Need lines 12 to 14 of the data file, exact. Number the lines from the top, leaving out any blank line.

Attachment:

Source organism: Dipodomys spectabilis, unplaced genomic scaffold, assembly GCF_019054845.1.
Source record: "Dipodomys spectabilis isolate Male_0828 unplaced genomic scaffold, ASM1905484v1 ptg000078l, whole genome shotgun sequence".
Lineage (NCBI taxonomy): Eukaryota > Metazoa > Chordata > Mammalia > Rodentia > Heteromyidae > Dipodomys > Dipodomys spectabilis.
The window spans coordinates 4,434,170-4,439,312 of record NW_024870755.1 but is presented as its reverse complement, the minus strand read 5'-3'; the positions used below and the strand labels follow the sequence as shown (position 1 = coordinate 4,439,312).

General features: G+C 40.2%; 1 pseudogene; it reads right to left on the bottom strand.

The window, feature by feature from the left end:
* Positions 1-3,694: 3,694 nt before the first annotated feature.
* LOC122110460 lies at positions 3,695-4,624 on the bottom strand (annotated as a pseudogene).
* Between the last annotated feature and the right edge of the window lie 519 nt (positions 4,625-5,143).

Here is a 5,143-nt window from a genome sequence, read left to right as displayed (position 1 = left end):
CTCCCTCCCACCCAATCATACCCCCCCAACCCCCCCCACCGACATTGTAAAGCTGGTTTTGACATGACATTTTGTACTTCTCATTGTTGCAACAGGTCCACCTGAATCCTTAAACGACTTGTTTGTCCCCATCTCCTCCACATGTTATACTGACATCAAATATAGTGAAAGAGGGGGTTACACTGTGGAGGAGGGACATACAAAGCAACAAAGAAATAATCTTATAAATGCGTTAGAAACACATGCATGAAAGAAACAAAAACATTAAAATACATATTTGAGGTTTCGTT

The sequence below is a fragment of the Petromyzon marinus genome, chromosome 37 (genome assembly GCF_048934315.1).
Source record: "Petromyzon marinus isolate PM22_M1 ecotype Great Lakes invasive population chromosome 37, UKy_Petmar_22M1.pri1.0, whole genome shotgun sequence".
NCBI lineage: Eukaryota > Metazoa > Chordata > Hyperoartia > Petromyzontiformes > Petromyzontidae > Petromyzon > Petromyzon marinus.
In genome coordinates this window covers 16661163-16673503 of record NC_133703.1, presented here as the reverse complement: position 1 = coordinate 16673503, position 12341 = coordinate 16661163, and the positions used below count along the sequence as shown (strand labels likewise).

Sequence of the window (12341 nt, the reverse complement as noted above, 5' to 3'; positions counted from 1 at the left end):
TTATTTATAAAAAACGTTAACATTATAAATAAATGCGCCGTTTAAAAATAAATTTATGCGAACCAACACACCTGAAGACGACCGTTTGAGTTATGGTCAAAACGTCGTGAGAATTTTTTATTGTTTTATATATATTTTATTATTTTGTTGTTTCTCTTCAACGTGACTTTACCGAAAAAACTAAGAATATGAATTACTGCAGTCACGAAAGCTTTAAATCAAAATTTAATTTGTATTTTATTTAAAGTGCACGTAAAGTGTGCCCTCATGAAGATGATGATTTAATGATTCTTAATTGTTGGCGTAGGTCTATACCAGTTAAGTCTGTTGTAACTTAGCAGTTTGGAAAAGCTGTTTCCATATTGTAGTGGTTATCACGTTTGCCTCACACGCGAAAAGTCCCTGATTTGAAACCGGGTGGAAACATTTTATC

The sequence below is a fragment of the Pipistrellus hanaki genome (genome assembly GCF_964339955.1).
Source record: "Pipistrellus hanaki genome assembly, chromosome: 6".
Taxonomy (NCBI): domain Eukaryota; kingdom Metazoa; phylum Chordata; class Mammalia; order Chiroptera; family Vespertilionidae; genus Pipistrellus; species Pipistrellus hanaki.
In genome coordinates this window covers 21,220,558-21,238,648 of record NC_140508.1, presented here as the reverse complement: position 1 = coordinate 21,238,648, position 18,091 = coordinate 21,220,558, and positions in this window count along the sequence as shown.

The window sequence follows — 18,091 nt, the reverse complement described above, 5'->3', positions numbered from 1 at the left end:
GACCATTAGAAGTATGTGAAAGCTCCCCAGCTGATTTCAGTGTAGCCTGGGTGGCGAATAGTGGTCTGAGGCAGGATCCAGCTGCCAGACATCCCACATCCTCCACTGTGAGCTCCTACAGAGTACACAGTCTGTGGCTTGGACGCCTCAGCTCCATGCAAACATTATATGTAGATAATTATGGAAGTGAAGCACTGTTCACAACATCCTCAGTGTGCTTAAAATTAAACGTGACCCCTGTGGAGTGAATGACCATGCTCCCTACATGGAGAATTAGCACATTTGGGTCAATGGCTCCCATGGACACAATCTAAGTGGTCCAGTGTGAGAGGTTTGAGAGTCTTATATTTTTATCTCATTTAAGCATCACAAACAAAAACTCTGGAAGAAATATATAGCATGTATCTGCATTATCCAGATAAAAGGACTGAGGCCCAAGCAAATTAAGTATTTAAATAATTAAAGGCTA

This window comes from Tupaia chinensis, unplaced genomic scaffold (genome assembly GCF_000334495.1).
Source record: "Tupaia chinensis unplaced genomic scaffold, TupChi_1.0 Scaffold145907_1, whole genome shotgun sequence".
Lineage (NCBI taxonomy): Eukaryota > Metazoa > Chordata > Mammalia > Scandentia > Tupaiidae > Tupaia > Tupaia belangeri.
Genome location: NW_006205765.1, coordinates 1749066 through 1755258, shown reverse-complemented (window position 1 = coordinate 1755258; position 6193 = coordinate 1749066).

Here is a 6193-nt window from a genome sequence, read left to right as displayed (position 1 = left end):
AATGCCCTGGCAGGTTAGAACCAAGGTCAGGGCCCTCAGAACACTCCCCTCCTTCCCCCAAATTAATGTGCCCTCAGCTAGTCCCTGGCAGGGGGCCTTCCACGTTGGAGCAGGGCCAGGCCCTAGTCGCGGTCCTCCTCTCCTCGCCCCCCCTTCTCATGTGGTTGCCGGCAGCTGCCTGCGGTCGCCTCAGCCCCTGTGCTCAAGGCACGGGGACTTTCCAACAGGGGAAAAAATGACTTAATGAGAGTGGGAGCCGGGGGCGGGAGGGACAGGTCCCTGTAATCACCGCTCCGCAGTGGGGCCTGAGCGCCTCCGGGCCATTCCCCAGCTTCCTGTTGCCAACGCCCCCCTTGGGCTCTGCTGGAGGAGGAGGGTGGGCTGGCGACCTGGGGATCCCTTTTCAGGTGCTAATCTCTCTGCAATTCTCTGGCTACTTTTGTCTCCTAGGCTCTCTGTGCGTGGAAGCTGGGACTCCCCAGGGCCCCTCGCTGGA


The sequence below is a fragment of the Petromyzon marinus genome, chromosome 37 (genome assembly GCF_048934315.1).
Source record: "Petromyzon marinus isolate PM22_M1 ecotype Great Lakes invasive population chromosome 37, UKy_Petmar_22M1.pri1.0, whole genome shotgun sequence".
NCBI lineage: Eukaryota > Metazoa > Chordata > Hyperoartia > Petromyzontiformes > Petromyzontidae > Petromyzon > Petromyzon marinus.